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Sunday, November 20, 2016

Rock Dust and Venus Fly Trap

Q. Can you please tell me if it is possible or not to use volcanic rock dust on a Venus fly trap to promote its growth?

A. Rock dust is a marketing term which means a very finely ground powder from different sources that contains dozens of minerals in small quantities. It is thought that soils which are used for a very long time become depleted of some minerals that cannot be replaced with fertilizers. Recently, this term has become a hot topic among gardeners in the social media like YouTube and some gardening internet blogs.
            I became interested in it because I was getting questions regarding its use. I experimented with three different kinds of rock dust and compared them for one growing season in some raised vegetable beds. All of the raised beds were composted, as they would be, normally, at the start of a growing season.
            Perhaps it promotes growth in soils that do not have enough nutrients but I did not test that. I have not seen any advantages to vegetable growth when it is applied to raised beds and the soil has been composted and amended correctly.
            It does not hurt anything to apply it in small quantities and it can be inexpensive insurance if you want to be sure. You don’t need much.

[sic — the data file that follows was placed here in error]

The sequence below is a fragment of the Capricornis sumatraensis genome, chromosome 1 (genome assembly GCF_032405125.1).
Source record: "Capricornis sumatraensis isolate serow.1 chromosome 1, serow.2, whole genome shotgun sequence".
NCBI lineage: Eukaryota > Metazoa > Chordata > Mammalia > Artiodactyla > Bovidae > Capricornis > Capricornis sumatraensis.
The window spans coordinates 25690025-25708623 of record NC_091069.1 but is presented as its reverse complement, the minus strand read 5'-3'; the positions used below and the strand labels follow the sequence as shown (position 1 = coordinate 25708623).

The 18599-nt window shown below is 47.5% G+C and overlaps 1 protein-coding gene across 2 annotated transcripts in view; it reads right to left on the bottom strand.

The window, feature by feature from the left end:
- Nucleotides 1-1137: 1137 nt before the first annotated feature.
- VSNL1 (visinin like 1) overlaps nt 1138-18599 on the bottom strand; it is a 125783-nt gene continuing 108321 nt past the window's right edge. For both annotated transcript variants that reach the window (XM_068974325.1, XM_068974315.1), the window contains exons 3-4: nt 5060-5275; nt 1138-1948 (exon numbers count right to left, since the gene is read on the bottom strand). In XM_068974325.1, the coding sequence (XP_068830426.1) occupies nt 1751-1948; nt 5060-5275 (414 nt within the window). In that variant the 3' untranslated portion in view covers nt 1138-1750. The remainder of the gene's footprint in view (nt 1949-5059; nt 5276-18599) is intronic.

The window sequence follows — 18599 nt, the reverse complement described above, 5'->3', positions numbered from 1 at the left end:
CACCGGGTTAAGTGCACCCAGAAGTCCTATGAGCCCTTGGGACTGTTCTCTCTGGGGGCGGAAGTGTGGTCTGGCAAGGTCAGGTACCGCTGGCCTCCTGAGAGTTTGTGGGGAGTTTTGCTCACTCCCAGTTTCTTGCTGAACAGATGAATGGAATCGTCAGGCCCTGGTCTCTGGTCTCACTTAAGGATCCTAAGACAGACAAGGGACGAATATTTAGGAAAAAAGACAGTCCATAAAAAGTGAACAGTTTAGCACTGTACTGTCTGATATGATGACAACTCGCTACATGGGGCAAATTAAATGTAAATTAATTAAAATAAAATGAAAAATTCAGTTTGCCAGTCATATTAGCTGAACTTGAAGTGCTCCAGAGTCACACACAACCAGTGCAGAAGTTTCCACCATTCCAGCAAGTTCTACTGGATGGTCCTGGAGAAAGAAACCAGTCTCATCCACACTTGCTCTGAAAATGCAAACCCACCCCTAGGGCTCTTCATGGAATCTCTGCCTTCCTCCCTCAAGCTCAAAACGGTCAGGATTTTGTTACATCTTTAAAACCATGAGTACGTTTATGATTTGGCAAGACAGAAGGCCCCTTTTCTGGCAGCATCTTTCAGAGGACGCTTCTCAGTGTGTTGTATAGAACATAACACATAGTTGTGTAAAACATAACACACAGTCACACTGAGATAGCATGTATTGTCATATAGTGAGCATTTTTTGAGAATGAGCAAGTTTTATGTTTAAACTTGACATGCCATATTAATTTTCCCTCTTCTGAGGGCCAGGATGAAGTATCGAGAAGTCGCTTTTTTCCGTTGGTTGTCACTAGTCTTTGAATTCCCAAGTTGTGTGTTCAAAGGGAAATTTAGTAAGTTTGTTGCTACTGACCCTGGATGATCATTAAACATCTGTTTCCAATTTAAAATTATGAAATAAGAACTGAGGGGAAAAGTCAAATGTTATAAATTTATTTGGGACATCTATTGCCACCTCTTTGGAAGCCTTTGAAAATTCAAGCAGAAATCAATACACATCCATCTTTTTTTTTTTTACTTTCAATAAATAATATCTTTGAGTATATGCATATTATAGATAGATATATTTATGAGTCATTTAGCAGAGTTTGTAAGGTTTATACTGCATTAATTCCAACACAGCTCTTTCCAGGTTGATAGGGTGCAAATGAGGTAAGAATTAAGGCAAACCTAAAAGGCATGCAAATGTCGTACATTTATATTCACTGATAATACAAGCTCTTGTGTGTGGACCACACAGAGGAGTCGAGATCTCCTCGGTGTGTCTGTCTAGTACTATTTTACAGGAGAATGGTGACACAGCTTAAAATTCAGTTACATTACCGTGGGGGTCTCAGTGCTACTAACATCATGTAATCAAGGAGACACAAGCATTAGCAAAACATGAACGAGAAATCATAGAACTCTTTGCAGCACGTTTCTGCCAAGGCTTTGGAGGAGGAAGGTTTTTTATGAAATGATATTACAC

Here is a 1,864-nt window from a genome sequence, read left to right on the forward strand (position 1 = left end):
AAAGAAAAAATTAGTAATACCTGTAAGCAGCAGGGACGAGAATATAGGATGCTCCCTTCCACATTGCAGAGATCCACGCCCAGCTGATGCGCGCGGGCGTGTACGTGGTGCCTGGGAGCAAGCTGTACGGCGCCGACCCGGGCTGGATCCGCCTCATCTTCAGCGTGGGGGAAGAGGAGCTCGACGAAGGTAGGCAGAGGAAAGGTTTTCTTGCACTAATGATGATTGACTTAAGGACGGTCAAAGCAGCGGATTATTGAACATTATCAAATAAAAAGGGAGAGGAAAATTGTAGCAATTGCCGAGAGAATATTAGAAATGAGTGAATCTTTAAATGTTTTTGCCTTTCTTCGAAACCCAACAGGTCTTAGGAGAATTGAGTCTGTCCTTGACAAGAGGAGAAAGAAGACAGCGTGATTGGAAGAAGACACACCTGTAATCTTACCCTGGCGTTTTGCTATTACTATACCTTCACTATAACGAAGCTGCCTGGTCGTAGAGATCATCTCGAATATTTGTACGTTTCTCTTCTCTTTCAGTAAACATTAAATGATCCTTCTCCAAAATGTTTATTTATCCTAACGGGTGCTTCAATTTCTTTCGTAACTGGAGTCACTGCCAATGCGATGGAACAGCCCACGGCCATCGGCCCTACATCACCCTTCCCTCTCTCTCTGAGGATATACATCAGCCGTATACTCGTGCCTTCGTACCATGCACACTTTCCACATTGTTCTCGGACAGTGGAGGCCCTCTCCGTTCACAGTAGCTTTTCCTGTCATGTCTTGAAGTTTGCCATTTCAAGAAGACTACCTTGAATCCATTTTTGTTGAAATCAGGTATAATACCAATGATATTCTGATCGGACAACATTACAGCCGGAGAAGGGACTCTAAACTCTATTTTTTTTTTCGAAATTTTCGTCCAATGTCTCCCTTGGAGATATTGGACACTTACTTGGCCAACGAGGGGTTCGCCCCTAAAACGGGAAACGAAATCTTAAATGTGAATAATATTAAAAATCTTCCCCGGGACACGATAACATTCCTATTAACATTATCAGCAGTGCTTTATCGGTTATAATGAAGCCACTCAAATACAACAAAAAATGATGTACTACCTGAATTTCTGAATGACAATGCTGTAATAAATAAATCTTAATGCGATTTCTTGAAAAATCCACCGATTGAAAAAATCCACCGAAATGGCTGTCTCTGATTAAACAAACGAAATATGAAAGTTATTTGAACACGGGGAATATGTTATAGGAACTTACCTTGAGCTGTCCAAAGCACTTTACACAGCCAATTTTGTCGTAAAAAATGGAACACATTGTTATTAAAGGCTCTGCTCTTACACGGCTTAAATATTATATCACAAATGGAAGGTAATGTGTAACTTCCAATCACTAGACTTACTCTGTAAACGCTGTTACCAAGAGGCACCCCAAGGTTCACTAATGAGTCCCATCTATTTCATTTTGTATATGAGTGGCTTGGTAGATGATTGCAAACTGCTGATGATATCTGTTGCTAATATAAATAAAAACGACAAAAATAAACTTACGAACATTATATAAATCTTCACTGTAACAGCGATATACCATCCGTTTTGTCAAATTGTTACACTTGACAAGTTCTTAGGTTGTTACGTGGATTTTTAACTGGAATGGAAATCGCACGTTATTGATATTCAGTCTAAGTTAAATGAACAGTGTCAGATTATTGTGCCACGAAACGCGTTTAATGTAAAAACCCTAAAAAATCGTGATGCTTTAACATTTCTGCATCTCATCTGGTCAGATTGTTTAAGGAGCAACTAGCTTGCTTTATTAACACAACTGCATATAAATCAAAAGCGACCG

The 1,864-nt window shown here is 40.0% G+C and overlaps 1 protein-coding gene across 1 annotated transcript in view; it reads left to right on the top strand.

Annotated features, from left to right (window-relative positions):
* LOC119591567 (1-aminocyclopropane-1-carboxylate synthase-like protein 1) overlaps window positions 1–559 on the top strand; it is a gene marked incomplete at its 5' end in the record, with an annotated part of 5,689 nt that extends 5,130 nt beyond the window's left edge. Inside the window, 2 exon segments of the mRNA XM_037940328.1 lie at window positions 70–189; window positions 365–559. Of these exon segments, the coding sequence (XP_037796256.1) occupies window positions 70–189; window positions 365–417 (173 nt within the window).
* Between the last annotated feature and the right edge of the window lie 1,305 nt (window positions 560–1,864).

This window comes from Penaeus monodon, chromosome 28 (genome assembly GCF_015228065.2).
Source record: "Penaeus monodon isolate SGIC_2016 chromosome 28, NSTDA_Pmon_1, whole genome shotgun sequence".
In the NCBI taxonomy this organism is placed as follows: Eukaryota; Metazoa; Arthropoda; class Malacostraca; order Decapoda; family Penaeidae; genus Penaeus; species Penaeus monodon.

Venus flytrap in nature grows on very poor soils. It gets its nutrients primarily from the soil when it can get it. Alternatively, they also take nutrients from small insects that walk or fly into their trap. They evolved this way because of the poor soils. But catching insects and devouring them is an alternative to getting nutrients from the soil or leaves. 
            Regardless, the soil must drain well when growing these plants. Lava rock, perlite or pumice will help in that regard. They like high humidity so growing them in an enclosed terrarium will help. Adding rock dust to the soil will not hurt it. But help it? Perhaps if the soil is lacking in any of the plant nutrients found in the rock dust.
            Personally, I would use liquid fertilizer sprayed on the foliage much like you would orchids. This plant would like very much compost tea applied this way. They do not like rich, wet soils.

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